“Do What You Love and It’ll Never Feel Like Work” -How this statement can limit our potential


My summer abroad in London was unforgettable. I met some great people with whom I still keep in touch, got to see some of the most beautiful and historical sights in the world, and broadened my comfort zone outside of Pennsylvania. However, when I got back to Temple to complete my last semester of undergrad, something inside of me snapped. By the beginning of September, job searching became one of my top priorities. It’s good I started the whole process early because I’ve realized how outdated my career goals have become.

When I first chose Temple my dream was to work for a record label or music venue. I was so excited about my major because I knew I had multiple fields I could pursue for a music-related job. Public relations, event planning, marketing, branding, advertising, and journalism are all crucial components for the music industry. However though music is still my greatest passion, I also hope to stay close to friends and family. With that in mind, I had a rude awakening when beginning my job search and realized how limited my options are in Philadelphia to pursue music at the standards I was holding.

I came across an interesting article titled “An Open Letter to Frustrated 20-Something…” that was so relevant to my scattered career thoughts. Blogger Daniel DiPiazza says “When people ask me ‘what do you do?’ What do I do? I don’t DO anything. I AM somebody. I can do so much. I’m not narrowly defined by skills I use to make money.” It’s a really interesting thought. Everyone is told “do what you love and it’ll never feel like work,” so that’s how I established music business as my career goal in the first place. Yes, I want to do what I love for a living. But if doing what I love for a living entails moving to a more music-oriented city working 60-hour weeks, I’m not so sure if I’d “love” living for my job in an apartment in a strange city by myself.

I do love music, but I also love other things. This article helped me realize that I can do what I love throughout my life without necessarily getting paid to do it. After all, if we’re doing what we love, doesn’t that mean we’re voluntarily delegating time out of our lives to do it because it fulfills us in some way? I love cooking, traveling, being with friends and family, running, and I have the desire to eventually get married, buy a house, and raise a family. The non-stop, 60-hour work routine is not conducive to pursuing all the other things I “love” in life. On top of that, I want a job that offers me stability and a healthy balance of work and life. Once I weighed out the pros and cons of certain jobs both in and outside the office, my job search became much more flexible.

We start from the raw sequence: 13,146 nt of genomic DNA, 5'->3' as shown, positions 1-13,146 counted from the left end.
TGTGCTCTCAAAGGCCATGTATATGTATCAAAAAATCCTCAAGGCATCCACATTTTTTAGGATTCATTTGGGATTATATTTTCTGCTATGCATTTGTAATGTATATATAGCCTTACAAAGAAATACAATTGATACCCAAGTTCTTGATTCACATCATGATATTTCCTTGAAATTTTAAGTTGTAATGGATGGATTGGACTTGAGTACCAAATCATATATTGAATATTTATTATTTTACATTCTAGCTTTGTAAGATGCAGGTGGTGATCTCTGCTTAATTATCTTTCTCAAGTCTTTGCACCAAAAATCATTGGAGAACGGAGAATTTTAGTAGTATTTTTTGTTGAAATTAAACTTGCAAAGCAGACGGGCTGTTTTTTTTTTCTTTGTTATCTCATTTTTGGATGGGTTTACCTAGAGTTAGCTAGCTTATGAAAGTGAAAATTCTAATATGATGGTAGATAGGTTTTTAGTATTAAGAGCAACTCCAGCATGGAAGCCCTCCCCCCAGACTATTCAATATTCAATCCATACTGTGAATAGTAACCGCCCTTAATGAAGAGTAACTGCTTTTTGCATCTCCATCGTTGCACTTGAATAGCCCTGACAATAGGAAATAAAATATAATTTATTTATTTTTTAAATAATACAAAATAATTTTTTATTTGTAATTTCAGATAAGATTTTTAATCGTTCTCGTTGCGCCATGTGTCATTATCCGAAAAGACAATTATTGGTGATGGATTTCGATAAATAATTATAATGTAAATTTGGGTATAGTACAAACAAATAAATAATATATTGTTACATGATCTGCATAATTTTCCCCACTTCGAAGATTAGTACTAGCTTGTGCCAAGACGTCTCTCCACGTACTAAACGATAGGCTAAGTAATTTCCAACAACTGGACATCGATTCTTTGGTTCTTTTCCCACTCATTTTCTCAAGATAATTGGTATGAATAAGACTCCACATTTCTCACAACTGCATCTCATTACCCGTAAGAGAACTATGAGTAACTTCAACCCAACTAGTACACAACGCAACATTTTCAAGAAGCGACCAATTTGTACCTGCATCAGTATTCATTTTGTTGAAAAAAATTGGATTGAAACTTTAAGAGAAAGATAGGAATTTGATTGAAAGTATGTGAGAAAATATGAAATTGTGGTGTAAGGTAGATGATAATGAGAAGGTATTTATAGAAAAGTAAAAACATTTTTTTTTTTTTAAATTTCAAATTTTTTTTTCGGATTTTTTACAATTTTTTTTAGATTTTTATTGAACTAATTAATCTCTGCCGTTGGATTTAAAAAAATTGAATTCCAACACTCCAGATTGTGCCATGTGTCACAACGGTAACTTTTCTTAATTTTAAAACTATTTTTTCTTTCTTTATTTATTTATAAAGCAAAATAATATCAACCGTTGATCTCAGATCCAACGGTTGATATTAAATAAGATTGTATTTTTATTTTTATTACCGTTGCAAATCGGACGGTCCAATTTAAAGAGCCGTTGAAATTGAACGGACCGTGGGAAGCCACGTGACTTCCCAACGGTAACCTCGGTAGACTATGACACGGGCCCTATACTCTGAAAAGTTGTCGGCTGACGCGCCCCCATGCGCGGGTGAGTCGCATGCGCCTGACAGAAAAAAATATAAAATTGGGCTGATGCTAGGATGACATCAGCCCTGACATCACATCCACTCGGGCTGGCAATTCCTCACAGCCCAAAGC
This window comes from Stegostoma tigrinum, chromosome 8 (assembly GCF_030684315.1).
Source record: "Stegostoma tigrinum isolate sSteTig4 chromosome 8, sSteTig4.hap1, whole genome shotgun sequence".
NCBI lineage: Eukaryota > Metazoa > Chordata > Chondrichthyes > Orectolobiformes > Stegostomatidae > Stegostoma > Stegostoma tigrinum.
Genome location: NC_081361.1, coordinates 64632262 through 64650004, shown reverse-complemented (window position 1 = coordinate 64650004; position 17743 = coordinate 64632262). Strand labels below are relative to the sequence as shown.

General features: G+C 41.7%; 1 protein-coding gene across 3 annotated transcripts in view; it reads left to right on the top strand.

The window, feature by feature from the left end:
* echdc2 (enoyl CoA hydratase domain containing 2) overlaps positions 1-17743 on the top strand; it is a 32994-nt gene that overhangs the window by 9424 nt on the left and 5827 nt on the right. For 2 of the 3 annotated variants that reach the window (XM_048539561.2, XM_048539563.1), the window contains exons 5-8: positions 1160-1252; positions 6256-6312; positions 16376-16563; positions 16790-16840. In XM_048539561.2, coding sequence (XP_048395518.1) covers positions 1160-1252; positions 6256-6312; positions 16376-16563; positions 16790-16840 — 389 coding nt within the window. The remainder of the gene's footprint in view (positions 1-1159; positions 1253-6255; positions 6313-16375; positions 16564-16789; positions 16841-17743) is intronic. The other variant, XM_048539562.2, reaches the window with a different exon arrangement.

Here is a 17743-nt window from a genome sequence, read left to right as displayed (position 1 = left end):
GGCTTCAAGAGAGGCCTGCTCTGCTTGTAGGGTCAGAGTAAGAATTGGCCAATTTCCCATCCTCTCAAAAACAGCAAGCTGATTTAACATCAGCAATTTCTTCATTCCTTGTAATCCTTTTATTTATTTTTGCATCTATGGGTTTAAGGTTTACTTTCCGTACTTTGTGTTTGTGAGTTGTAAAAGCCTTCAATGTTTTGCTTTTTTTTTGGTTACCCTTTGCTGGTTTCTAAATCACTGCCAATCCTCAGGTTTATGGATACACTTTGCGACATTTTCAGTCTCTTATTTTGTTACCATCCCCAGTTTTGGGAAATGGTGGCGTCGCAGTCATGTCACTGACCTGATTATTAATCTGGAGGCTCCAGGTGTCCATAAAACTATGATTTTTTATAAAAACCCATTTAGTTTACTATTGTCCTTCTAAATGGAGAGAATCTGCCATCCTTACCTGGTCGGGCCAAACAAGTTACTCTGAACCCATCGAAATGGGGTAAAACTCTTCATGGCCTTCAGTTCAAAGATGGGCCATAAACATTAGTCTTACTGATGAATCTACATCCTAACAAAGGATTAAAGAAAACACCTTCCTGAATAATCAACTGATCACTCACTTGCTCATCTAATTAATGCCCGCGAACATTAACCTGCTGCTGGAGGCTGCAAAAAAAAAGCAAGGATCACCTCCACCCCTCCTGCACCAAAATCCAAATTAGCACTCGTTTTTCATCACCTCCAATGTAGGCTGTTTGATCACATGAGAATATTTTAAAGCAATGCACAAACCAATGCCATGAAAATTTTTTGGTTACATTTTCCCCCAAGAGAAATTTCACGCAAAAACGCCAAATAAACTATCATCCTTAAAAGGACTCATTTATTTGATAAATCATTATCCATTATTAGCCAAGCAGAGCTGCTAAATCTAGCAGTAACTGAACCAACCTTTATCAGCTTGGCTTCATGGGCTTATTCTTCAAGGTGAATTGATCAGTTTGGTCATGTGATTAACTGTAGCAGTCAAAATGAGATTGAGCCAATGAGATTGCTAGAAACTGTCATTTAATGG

In the beginning of my college career, I really didn’t take into consideration the number of businesses that can use the wide range of fields I’ve studied- every freakin one of them. No two jobs I’ve applied for have been alike- or even within the same industry for that matter. My degree literally places the sky as my limit as far as a career is concerned.  As college students it may seem hard to satisfy all of our expectations in a job. However, broadening our goals and ambitions could open up so many doors we wouldn’t have initially even thought existed for us.

I may not be a publicist for a record label or the owner of a music venue; but I will continue to keep music a vital part of my life. I still sing and play piano regularly and keep up with my favorite artists and genres at my own leisure. I can still write about music and promote music all I want while maintaining good relationships with the ones I love and excelling at my work. As long as I find a job that enables me to put my skill-set and creativity to good use, I’ll be content with anywhere I start out.

Click here to read Daniel DiPiazza’s entire article: http://under30ceo.com/an-open-letter-to-frustrated-20-somethings/.

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